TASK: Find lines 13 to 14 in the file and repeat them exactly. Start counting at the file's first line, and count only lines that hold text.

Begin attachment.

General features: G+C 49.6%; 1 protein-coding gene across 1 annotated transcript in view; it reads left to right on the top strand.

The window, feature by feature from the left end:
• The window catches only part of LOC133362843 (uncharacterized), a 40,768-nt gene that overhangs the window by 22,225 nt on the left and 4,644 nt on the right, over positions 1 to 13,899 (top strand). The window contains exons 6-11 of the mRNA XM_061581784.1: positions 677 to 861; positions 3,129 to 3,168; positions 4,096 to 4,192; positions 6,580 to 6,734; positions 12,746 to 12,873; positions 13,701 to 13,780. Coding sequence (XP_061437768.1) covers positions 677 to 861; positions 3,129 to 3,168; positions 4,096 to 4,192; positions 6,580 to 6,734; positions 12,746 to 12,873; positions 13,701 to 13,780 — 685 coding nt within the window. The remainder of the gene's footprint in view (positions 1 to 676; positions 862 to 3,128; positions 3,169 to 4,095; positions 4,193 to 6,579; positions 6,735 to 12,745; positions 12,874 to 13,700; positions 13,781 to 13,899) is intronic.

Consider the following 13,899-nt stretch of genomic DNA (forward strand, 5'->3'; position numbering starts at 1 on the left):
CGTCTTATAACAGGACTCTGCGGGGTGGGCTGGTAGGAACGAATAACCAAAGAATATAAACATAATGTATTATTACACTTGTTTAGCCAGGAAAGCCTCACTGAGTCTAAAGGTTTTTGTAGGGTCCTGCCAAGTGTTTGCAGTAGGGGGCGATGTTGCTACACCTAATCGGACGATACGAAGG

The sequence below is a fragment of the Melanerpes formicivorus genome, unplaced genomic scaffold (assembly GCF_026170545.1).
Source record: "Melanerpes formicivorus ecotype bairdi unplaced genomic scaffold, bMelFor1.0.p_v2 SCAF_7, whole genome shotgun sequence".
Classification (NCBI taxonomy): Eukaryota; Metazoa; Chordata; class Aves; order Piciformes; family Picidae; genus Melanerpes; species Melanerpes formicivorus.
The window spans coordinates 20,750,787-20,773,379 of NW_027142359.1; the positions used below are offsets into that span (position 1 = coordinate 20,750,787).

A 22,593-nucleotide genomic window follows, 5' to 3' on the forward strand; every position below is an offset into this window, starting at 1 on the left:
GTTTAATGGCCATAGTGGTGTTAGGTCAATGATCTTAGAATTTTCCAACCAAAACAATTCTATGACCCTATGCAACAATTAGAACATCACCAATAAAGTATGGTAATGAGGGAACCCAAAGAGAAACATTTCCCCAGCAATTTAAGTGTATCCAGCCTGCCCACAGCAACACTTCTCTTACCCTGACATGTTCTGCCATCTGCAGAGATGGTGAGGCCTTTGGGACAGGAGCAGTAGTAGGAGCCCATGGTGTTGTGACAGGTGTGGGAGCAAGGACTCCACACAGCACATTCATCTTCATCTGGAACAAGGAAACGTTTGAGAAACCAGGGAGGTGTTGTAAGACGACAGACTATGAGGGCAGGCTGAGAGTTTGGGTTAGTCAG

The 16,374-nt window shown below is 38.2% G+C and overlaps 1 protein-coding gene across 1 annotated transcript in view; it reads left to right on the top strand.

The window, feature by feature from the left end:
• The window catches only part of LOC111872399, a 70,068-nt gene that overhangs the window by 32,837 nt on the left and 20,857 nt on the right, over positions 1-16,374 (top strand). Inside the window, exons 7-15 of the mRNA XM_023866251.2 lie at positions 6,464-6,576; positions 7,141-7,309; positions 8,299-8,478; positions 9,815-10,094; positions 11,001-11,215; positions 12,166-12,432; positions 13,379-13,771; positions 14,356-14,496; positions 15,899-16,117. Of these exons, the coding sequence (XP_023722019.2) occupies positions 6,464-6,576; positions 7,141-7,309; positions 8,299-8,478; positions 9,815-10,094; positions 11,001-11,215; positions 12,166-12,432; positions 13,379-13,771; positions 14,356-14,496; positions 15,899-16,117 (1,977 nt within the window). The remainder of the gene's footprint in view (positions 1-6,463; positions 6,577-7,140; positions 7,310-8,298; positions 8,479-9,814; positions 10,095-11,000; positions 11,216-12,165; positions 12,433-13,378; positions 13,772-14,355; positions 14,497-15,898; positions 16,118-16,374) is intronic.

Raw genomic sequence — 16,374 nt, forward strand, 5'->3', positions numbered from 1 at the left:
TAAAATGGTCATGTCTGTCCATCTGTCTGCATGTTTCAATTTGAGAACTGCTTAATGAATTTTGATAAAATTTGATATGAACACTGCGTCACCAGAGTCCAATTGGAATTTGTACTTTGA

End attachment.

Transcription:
The window, feature by feature from the left end:
• The window catches only part of LOC111872399, a 70,068-nt gene that overhangs the window by 32,837 nt on the left and 20,857 nt on the right, over positions 1-16,374 (top strand). Inside the window, exons 7-15 of the mRNA XM_023866251.2 lie at positions 6,464-6,576; positions 7,141-7,309; positions 8,299-8,478; positions 9,815-10,094; positions 11,001-11,215; positions 12,166-12,432; positions 13,379-13,771; positions 14,356-14,496; positions 15,899-16,117. Of these exons, the coding sequence (XP_023722019.2) occupies positions 6,464-6,576; positions 7,141-7,309; positions 8,299-8,478; positions 9,815-10,094; positions 11,001-11,215; positions 12,166-12,432; positions 13,379-13,771; positions 14,356-14,496; positions 15,899-16,117 (1,977 nt within the window). The remainder of the gene's footprint in view (positions 1-6,463; positions 6,577-7,140; positions 7,310-8,298; positions 8,479-9,814; positions 10,095-11,000; positions 11,216-12,165; positions 12,433-13,378; positions 13,772-14,355; positions 14,497-15,898; positions 16,118-16,374) is intronic.